Plot Points: The Wraith and the World-Building Power of Insufficient Exposition
The English word “perplex” comes from the Latin plectere, meaning to weave, plait, or braid. When a film “per-plexes”, it weaves through us, making knits and knots as it goes. A new structure is formed between us and the screen which binds us together, whether we want this or not.
Being “perplexed” by a film is not simply being confused by it. When we are confused (con-fundere, “to pour and mix together”), our relationship to the film is chaotic and without structure. It is an emotional and subjective jumble that is not “constructive” in any way. We are somehow “lessened” by our relationship to the film, instead of enhanced by it.
When I first saw the poster for 1986’s The Wraith (above) I was, understandably, intrigued. It seemed to suggest a petrol-scented science fiction testoster-flick, sort of “Close Encounters of the Knight Rider Kind”, which was enough to get me in the door. But as the plot unfolded, the film revealed itself to be something more than that. Not something more thrilling necessarily, but something more perplexing.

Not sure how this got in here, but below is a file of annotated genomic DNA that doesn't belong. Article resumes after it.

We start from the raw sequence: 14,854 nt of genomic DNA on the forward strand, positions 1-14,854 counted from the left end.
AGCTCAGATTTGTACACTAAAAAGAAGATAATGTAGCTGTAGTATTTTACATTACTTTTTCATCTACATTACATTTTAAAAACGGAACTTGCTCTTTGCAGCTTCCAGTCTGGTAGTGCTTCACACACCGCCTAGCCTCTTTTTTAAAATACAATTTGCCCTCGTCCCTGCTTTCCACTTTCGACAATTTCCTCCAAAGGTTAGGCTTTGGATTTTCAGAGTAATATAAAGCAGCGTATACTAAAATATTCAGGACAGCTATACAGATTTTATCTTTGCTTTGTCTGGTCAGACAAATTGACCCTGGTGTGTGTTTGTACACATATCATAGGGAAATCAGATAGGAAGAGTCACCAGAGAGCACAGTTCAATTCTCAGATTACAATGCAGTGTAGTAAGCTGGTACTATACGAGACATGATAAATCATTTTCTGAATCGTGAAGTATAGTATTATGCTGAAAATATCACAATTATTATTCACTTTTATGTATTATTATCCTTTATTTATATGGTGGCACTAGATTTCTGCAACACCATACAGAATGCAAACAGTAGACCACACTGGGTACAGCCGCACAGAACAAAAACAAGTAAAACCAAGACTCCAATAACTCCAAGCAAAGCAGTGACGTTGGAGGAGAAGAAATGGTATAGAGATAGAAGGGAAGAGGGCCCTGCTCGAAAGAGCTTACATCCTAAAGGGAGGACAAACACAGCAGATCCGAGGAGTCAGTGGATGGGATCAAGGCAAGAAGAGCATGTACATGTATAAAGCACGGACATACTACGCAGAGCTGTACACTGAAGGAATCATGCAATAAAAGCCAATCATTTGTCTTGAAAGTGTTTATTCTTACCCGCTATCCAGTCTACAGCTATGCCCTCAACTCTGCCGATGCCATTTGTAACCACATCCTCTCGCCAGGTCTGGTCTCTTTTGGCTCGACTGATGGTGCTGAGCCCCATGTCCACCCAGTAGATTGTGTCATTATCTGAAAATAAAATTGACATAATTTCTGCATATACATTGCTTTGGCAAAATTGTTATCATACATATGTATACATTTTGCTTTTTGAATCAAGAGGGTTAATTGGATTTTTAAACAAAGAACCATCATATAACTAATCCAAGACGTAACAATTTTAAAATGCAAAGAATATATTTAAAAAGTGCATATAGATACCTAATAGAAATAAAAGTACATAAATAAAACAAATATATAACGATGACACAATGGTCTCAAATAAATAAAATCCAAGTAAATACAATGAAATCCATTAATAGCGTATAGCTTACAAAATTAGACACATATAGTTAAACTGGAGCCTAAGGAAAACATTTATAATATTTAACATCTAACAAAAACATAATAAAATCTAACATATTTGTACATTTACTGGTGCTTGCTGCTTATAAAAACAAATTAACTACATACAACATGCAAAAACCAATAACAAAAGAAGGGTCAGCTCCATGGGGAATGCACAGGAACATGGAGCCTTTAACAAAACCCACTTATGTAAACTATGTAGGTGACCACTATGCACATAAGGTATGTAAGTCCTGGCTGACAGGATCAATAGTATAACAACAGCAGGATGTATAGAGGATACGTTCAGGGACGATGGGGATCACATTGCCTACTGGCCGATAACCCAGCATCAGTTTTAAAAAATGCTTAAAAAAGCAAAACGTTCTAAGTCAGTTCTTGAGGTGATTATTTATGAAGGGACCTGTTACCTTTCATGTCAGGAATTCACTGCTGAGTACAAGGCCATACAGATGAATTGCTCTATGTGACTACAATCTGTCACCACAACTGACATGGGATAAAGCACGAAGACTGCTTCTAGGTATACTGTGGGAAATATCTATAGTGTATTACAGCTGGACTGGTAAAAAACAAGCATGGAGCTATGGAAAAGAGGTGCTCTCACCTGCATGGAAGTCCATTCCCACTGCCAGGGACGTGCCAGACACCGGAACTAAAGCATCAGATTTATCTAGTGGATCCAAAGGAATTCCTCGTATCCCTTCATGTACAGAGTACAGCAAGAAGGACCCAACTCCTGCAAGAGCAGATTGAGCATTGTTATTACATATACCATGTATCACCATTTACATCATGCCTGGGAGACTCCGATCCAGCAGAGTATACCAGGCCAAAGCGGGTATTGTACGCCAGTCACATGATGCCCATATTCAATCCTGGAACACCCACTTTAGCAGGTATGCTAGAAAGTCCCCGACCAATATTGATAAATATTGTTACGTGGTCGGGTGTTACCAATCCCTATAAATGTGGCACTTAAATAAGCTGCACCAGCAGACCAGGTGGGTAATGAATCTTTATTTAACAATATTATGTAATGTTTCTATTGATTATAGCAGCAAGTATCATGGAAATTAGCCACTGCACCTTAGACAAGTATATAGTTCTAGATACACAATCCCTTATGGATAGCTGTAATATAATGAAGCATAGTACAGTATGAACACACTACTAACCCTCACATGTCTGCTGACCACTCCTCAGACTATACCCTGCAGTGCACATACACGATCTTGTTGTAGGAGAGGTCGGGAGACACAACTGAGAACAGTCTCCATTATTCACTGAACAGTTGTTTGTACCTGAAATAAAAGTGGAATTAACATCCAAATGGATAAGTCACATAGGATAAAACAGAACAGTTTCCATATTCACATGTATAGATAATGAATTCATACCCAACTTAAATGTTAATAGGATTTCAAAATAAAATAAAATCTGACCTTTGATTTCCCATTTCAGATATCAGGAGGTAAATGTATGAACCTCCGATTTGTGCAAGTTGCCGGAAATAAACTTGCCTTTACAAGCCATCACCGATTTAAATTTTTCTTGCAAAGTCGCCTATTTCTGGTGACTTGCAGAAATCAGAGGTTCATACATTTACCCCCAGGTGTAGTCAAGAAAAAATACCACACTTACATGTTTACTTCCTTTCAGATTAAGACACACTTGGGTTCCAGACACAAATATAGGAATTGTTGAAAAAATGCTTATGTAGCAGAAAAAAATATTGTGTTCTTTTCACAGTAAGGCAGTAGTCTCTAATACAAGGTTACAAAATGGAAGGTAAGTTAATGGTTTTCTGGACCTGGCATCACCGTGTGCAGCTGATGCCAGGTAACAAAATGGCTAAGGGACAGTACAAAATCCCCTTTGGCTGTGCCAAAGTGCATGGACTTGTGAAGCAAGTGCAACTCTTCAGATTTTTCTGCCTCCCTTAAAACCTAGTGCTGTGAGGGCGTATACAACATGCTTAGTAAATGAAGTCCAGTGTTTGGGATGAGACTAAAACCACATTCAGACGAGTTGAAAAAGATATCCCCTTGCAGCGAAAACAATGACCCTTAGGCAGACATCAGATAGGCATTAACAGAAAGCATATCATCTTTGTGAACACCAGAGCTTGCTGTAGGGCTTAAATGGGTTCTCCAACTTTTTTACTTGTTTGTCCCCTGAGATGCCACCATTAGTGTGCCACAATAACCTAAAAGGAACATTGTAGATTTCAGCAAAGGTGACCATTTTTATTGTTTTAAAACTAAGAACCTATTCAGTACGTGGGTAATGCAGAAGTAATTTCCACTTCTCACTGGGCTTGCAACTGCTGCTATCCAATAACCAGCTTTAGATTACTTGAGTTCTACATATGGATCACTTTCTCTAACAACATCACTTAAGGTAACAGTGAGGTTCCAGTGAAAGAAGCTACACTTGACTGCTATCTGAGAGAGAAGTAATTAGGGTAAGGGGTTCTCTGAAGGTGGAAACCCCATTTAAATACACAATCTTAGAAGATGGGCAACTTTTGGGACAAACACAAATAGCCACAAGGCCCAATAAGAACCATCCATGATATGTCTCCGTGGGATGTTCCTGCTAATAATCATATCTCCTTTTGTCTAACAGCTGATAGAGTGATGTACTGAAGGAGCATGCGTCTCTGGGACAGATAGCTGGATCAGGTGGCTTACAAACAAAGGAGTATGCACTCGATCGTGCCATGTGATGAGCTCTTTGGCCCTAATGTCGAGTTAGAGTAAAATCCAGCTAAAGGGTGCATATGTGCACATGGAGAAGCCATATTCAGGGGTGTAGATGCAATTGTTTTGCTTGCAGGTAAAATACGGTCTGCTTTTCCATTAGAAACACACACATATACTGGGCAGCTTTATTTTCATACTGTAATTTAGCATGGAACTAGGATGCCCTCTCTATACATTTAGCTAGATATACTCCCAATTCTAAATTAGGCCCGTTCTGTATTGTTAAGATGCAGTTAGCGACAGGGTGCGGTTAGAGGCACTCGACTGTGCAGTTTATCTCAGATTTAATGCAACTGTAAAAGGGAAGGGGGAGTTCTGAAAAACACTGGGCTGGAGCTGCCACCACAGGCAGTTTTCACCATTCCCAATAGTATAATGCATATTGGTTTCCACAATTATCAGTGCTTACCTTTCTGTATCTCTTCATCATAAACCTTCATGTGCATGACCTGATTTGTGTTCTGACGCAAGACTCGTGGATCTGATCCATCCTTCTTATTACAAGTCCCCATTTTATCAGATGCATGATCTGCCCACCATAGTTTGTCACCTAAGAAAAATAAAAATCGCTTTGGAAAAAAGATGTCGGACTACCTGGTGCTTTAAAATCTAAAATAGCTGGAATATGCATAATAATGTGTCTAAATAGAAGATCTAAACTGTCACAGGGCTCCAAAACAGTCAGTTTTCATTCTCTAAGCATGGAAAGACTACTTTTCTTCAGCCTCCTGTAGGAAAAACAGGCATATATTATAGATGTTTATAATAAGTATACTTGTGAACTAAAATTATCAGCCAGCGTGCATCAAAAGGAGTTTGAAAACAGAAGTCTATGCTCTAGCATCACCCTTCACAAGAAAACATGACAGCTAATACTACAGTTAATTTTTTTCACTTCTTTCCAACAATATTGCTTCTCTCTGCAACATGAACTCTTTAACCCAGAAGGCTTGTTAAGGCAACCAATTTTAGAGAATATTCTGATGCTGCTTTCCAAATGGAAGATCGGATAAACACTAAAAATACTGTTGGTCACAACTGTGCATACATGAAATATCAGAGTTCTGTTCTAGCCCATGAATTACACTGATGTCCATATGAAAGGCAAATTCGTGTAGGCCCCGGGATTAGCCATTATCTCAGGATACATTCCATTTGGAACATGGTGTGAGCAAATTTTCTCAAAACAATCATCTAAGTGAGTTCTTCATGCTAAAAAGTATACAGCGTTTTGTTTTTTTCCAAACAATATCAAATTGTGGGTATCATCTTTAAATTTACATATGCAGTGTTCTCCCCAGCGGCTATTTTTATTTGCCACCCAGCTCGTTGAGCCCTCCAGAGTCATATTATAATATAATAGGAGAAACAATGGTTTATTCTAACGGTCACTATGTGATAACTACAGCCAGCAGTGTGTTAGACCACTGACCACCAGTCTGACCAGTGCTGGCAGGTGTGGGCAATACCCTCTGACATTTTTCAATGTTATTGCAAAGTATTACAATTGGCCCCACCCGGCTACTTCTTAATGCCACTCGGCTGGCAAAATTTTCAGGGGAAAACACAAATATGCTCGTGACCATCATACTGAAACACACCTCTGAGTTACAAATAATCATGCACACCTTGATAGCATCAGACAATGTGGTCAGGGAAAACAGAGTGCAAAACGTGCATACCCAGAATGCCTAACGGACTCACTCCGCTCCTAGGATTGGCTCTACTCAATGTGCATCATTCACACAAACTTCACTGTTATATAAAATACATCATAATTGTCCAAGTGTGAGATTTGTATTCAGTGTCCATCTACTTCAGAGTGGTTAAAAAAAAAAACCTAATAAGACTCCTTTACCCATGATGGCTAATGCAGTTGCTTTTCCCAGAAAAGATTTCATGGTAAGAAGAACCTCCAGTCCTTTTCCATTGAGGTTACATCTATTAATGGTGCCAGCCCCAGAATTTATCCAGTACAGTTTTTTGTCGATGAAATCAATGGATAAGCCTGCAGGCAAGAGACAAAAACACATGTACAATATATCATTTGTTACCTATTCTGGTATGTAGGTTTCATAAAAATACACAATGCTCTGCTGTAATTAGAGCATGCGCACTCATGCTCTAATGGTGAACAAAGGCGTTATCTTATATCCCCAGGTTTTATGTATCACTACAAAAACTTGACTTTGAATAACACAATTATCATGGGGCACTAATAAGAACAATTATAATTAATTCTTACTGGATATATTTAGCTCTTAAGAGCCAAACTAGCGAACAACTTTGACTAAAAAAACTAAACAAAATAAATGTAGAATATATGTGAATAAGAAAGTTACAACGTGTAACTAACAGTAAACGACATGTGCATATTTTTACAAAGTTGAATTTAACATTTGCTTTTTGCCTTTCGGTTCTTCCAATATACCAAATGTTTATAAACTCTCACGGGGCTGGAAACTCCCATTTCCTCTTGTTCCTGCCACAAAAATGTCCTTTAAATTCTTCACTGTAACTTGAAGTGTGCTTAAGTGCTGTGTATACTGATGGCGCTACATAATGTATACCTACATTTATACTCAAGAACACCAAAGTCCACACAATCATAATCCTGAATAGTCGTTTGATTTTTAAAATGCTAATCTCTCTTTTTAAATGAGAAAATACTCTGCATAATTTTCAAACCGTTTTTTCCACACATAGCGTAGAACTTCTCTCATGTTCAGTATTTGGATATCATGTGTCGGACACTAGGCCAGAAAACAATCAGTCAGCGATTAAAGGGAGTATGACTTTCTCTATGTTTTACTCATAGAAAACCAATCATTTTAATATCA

In order to explain how this semi-unknown film manages to be the apotheosis of every 80s hard sci-fi trope while simultaneously violating every audience expectation, I will need to spoil many elements of the plot and characters. But I assure you this actually doesn’t matter. The film spoils most of them itself in the first act, and this takes away none of its perplexity.
When we first see the four lights swoop down out of the Arizona sky and dance along the desert roadways, we are comforted. The framework of extraterrestrial visits to the United States is well-establish in our culture, and was so by the time this film was released: E.T. was released four years prior, The Last Starfighter and Starman, two years. From even this little bit of material, we already expect to be able to take refuge in some simple tropes of the genre.
But instead of turning into lovable little Muppets, or spritely miniature robots, or even improbably humanoid aliens, these four lights collide and become…
…a 1984 Dodge Twin-Turbo M4S Interceptor. This was a limited edition concept car created by PPG Industries as a combination pace car/engineer indulgence project. Its main legacy in the world has been the marvel of how through turbocharging and aerodynamics alone the tiny 2.2L four-cylinder mid-engine could push the machine to 195 miles per hour.